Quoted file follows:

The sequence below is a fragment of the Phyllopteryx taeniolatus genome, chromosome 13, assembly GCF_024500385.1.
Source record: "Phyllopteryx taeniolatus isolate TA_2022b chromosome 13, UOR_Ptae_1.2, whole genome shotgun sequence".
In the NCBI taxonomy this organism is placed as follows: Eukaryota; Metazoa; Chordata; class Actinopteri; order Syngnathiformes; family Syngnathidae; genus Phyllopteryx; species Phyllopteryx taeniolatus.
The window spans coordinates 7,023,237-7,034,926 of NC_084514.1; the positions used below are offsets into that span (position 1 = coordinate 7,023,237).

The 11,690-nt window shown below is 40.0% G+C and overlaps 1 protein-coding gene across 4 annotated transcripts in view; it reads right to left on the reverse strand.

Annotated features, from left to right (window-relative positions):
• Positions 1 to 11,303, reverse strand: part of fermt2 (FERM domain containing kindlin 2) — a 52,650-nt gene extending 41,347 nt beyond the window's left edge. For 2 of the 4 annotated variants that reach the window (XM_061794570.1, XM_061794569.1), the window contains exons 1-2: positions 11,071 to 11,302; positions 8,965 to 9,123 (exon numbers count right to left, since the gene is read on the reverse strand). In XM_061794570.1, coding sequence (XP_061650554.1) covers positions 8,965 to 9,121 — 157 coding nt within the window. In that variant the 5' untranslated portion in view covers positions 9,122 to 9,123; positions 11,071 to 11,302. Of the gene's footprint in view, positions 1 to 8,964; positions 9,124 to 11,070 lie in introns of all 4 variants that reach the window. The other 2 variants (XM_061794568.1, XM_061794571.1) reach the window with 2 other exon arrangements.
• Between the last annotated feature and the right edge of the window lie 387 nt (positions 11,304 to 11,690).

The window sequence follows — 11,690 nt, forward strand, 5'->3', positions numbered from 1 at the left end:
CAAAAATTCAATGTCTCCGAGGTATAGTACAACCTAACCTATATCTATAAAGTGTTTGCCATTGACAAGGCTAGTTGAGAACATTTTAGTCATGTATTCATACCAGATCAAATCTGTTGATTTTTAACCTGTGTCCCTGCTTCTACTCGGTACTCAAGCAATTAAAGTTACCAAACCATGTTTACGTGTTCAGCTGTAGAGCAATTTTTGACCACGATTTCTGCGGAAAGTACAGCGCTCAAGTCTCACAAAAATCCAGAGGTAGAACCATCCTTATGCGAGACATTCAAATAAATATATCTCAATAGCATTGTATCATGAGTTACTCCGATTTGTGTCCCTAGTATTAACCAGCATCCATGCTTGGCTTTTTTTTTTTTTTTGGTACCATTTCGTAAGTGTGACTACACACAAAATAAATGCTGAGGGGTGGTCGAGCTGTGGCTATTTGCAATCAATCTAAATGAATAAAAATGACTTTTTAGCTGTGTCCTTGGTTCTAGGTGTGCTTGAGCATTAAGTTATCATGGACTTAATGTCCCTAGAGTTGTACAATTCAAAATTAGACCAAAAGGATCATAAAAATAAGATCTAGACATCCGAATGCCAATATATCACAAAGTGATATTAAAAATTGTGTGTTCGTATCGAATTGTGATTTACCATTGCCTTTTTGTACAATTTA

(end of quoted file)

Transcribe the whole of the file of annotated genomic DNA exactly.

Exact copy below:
The sequence below is a fragment of the Phyllopteryx taeniolatus genome, chromosome 13, assembly GCF_024500385.1.
Source record: "Phyllopteryx taeniolatus isolate TA_2022b chromosome 13, UOR_Ptae_1.2, whole genome shotgun sequence".
In the NCBI taxonomy this organism is placed as follows: Eukaryota; Metazoa; Chordata; class Actinopteri; order Syngnathiformes; family Syngnathidae; genus Phyllopteryx; species Phyllopteryx taeniolatus.
The window spans coordinates 7,023,237-7,034,926 of NC_084514.1; the positions used below are offsets into that span (position 1 = coordinate 7,023,237).

The 11,690-nt window shown below is 40.0% G+C and overlaps 1 protein-coding gene across 4 annotated transcripts in view; it reads right to left on the reverse strand.

Annotated features, from left to right (window-relative positions):
• Positions 1 to 11,303, reverse strand: part of fermt2 (FERM domain containing kindlin 2) — a 52,650-nt gene extending 41,347 nt beyond the window's left edge. For 2 of the 4 annotated variants that reach the window (XM_061794570.1, XM_061794569.1), the window contains exons 1-2: positions 11,071 to 11,302; positions 8,965 to 9,123 (exon numbers count right to left, since the gene is read on the reverse strand). In XM_061794570.1, coding sequence (XP_061650554.1) covers positions 8,965 to 9,121 — 157 coding nt within the window. In that variant the 5' untranslated portion in view covers positions 9,122 to 9,123; positions 11,071 to 11,302. Of the gene's footprint in view, positions 1 to 8,964; positions 9,124 to 11,070 lie in introns of all 4 variants that reach the window. The other 2 variants (XM_061794568.1, XM_061794571.1) reach the window with 2 other exon arrangements.
• Between the last annotated feature and the right edge of the window lie 387 nt (positions 11,304 to 11,690).

The window sequence follows — 11,690 nt, forward strand, 5'->3', positions numbered from 1 at the left end:
CAAAAATTCAATGTCTCCGAGGTATAGTACAACCTAACCTATATCTATAAAGTGTTTGCCATTGACAAGGCTAGTTGAGAACATTTTAGTCATGTATTCATACCAGATCAAATCTGTTGATTTTTAACCTGTGTCCCTGCTTCTACTCGGTACTCAAGCAATTAAAGTTACCAAACCATGTTTACGTGTTCAGCTGTAGAGCAATTTTTGACCACGATTTCTGCGGAAAGTACAGCGCTCAAGTCTCACAAAAATCCAGAGGTAGAACCATCCTTATGCGAGACATTCAAATAAATATATCTCAATAGCATTGTATCATGAGTTACTCCGATTTGTGTCCCTAGTATTAACCAGCATCCATGCTTGGCTTTTTTTTTTTTTTTGGTACCATTTCGTAAGTGTGACTACACACAAAATAAATGCTGAGGGGTGGTCGAGCTGTGGCTATTTGCAATCAATCTAAATGAATAAAAATGACTTTTTAGCTGTGTCCTTGGTTCTAGGTGTGCTTGAGCATTAAGTTATCATGGACTTAATGTCCCTAGAGTTGTACAATTCAAAATTAGACCAAAAGGATCATAAAAATAAGATCTAGACATCCGAATGCCAATATATCACAAAGTGATATTAAAAATTGTGTGTTCGTATCGAATTGTGATTTACCATTGCCTTTTTGTACAATTTA